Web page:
Monday, June 7, 2010

For LEOs in the United Kingdom

After the tragedy in Cumbria, it is coming out that this shooter could have been stopped earlier, if only law enforcement had firearms. No, the police in the UK do not carry firearms.

This post is for Inspector Gadget at  the Police Inspector blog. Joseph Swain is an illustrator who produced a series of engravings on the plight of police in the Victorian Era, I believe for Punch Magazine. So far I have found two. I think they are copyrighted, so I will just pass them on in the hopes some Reformer Organization in the UK will pay to use them. Or heck, don't we need this one right here in the U.S.?  This one is called, "More Police!!"

The next one is called "An Unequal Match: The Truncheon is no Match for a Gun." We could also say, in the U.S., that this applies, although the force differential is not quite as wide.
You know, Reality frequently stays the same. But Policy??? Never.

I wish you all the best.


Linnnn said...

Still they don't? Who'd want a career in law enforcement there? Canon fodder....

Ann T. said...

Dear Linnnn,
I am constantly struck by Inspector Gadget's lovely use of language in contrast to the doublespeak and mixed messages UK police appear to receive. Not just the lack of weapons but the p.c. and consumer-driven, rather than principle-driven approach.

It's the wave of the freakin' future, I fear--the language at least, totally divorced from meaning. And that makes a difference, as tools are denied to make the job meaningful. . .

Thanks for writing in!
Ann T.

Sandra said...

A colleague of mine who came to the VPD from the UK related a story about how his department had chased after a carload of crooks who had committed a robbery.

Only when the police car was shot at with an automatic gun (think along the lines of an AK47) and after the officers either 1) abandoned the bullet-catcher/police car, or 2) tried to stuff themselves into the glove box in an effort to make themselves a smaller target, did the police realize the suspects were armed.

Then the officers had to wait for their 'armed car', a vehicle not unlike a SWAT team, but the only ones on the force to carry guns.

My hat is off to the officers over in the UK - not only are they not armed, they do the same job we do over here in North America but with much less equipment.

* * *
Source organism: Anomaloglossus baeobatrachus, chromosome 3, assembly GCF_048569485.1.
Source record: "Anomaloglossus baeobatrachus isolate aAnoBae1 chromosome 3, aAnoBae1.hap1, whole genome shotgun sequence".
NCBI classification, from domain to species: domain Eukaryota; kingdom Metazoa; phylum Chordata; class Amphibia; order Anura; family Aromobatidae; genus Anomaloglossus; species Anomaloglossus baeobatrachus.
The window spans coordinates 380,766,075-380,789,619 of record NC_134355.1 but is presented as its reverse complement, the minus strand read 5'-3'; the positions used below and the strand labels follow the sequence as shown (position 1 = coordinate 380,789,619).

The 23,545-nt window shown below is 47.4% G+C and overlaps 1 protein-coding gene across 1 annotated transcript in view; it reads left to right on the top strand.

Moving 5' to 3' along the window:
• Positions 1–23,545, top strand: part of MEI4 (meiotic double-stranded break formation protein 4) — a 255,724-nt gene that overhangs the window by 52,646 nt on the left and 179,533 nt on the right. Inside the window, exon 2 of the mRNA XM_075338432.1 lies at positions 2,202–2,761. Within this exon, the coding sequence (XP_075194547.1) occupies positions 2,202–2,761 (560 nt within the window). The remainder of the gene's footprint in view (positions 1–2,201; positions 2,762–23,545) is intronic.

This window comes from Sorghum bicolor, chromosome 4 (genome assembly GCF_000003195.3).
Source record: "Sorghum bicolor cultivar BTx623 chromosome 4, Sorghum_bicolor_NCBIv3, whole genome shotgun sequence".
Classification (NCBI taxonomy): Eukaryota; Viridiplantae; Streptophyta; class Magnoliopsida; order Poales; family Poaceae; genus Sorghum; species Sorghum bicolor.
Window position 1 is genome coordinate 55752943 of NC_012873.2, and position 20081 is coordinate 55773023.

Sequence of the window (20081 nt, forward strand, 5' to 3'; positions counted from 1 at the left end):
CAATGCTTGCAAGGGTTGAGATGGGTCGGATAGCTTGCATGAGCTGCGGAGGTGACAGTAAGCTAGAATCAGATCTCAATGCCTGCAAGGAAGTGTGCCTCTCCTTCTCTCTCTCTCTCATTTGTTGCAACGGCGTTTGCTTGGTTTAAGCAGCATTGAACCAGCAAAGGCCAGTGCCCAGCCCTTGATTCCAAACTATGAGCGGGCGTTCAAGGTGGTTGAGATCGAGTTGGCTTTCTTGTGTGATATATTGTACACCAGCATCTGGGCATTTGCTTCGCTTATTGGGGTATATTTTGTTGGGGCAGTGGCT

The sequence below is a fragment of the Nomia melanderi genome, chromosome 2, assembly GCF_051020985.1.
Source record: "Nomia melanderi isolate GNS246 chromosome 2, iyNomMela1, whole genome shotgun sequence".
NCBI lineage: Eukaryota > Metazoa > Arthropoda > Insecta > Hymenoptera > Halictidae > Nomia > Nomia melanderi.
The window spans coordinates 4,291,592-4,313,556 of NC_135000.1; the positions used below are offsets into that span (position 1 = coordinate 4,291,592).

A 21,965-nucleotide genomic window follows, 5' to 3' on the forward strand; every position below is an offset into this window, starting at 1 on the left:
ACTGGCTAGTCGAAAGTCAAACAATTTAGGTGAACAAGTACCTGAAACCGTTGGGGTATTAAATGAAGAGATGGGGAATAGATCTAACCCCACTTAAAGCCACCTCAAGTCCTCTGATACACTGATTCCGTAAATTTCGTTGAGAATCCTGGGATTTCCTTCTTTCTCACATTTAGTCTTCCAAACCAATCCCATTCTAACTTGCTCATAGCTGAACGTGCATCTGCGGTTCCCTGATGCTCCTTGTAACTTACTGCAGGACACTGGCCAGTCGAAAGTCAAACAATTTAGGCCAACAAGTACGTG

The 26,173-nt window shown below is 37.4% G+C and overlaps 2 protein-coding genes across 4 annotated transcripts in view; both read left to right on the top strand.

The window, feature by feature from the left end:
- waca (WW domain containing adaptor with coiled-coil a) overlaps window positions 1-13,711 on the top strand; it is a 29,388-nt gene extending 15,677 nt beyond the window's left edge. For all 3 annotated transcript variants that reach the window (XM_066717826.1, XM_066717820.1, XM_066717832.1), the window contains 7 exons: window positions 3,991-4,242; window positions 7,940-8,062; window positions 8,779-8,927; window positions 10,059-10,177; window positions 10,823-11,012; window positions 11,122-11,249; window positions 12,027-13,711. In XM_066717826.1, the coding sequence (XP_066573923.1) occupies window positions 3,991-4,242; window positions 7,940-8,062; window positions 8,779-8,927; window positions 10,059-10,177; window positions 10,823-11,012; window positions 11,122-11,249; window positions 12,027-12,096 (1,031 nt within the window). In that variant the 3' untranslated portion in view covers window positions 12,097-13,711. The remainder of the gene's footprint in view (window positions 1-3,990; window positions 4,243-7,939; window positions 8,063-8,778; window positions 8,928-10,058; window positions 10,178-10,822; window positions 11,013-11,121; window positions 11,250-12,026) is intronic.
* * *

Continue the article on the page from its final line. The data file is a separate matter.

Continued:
Momma Fargo said...

Very cool. I've never seen those before. Opened my eyes! Thank you!

Ann T. said...

Dear Sandra,
I can imagine wanting to climb into the glove box or bail in that situation. I just find this unbelievable.

The comments over at Inspector Gadget include many that assume those officers who have firearms will not be trained, or will pull it on the first day. Yet I know many officers (if not most) here do not have to use theirs for long stretches of their career and maybe never.

I hope they will turn to Canada's model since we have the John Wayne taint all over us by reputation.

And I am with you. Their bravery in such a force differential is almost unbelievable.

Thanks very much for adding perspective.

Ann T.

Ann T. said...

Dear Momma Fargo,
Isn't it amazing that some things never change? Thanks for stopping in to check those pictures out!

Ann T.

Bob G. said...

We used to joke about the constables in days past...
We'd say if they saw a perp running from the scene, the usual response by the officer would be:
"Stop...or I'll blow my whistle!"

Yeah, that ALWAYS works.


Ann T. said...

Dear Bob,
It's got to be so difficult for them. Discussion just Erupted at Inspector Gadget yesterday. I hope the powers-that-be have an epiphany soon. Of course they mostly have bodyguards.

Ann T.

Anonymous said...

And I thought we were backwards here in the United States.

Ann T. said...

Dear Spark Check,
According to Gadget the UK is the only country in the EU that does not have armed police force.

The civilian comments on Gadget's blog are crazy. They think every police officer that gets a gun will use it immediately on someone else or commit suicide that very night.

It seems more suicidal now, if you're asking me.

Ann T.